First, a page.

evidence, it seems possible that an altercation occurred between the husband and wife and the two of them are 'covering' up this incident. Ideally, a detective with expertise in domestic violence cases should be in charge of the investigation. Separate officers should interview both the wife and husband before the couple has a chance to 'get their stories straight,' and note any inconsistencies between the two accounts. The other officers involved should attempt to exclude any other possible explanations for the injuries, eliminating the possibility that a so-called burglary did occur. The patrol officer who has established a rapport with the children should clearly be a presence during the interview process, given that children can be notoriously difficult interview subjects and it is helpful to have a comforting figure to support them. Interviewed independently, the children might be more forthcoming than either parent about the details of the husband's assault on the wife. However, given that the patrol officer is not of higher rank nor experienced in interviewing either minors or individuals involved in high-profile cases as an experienced investigator in this field, he should not conduct the interrogations alone. Another concern regarding interviewing children is the legal limitations placed upon interrogations. No states categorically prohibit the interrogation of minors without a parent present. However, some states do prohibit the interrogation of children unless the children consult with their parents first (Coppolo 2000).
Domestic violence cases often present frustrating psychological features for officers, given that the most reliable witness (the victim) is often unwilling to turn in her husband, for fear of repercussions or a false feeling that he is showing his 'affection' for her when he hurts her. The psychology of the battered wife is one reason why officers experienced in dealing with such issues should be placed in charge of the case. Also, for women who wish to leave but fear they cannot do so because they have 'nowhere to go,' the officers should be aware of social support such as battered women's shelters and other ways in which the wife can feel safe and protected -- and thus more comfortable about revealing the truth about her husband.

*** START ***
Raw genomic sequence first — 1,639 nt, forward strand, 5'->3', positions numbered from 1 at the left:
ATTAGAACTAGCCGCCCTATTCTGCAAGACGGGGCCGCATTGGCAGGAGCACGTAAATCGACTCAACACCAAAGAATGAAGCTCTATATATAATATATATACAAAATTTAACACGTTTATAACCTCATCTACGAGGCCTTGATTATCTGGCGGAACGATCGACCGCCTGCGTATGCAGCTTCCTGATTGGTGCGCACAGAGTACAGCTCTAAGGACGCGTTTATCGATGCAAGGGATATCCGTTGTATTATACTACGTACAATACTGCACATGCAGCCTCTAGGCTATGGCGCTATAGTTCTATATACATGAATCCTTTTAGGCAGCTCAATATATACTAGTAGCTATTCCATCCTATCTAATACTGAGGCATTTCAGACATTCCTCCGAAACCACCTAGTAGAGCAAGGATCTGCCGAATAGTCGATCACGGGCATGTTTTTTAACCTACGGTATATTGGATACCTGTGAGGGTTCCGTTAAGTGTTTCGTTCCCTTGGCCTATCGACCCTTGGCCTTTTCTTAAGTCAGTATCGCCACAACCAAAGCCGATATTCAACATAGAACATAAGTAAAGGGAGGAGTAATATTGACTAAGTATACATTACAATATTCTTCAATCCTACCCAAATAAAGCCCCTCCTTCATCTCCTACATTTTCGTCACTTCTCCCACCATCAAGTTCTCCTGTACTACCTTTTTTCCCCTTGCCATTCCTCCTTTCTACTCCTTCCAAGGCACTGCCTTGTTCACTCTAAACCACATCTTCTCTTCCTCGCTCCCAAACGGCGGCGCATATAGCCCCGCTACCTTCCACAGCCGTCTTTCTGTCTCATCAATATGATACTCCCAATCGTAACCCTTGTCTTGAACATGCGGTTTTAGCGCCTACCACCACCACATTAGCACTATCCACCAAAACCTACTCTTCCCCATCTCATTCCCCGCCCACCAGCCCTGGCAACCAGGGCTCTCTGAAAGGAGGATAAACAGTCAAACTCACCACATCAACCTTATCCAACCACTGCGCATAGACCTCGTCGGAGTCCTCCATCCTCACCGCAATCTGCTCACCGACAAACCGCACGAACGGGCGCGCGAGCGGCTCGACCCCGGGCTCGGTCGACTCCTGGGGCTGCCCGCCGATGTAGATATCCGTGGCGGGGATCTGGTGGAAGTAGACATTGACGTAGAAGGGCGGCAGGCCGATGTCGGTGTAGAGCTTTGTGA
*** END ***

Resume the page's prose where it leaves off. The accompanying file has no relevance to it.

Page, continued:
Coppolo, G. (2000). Interrogation of minors. Retrieved:
Evolution of police organizations
Police organizations have been described as particularly intransigent and unable to change similar to other large, Weberian bureaucratic entities. According to Jones (2008) one of the defining features of modern policing is complexity. The creation of the modern police force as an antidote to corruption and graft has not always been helpful, given that it has often resulted in the isolation of the police from the community the police are supposed to serve. However, unlike other bureaucratic organizations in the government, there is a limit to the extent to which police can ignore the public will, given the intimate nature of their interactions with the public on a daily basis. Because of their associations with the public as enforcers, the police have often been subjected to vociferous criticism when they have been perceived as overstepping their boundaries or abusing their power. Community policing and decentralizing of authority has been one way in which police have been brought back to the roots of community service and are encouraged to take an interest in the specific demographic needs and challenges of constitutents.
The shift to community policing is often conceptualized in a highly linear, top-down fashion. However, in the reality of policing, the shift is rarely so neat and seamless. "Many public managers have a misconception that the future is clear, stable, and predictable. The nature of change and the mode of police work done under community policing makes the future unpredictable because of the intricate interdependencies amongst the system's agents" (Jones 2008: 446). Ultimately, rather than a focus upon centralized, TQM (total quality management) principles, community policing functions best in which individual agents are given autonomy and can work to address the needs of the community in a more highly specified fashion. "Imposing vertical order on the change process will induce a percieved resistance to change amongst the organizational agents" (Jones 2008: 448). Although community policing can be experienced as a profound and uncomfortable change from previous, professional models of policing, if the officers feel like they are instrumental in orchestrating the change and their input in…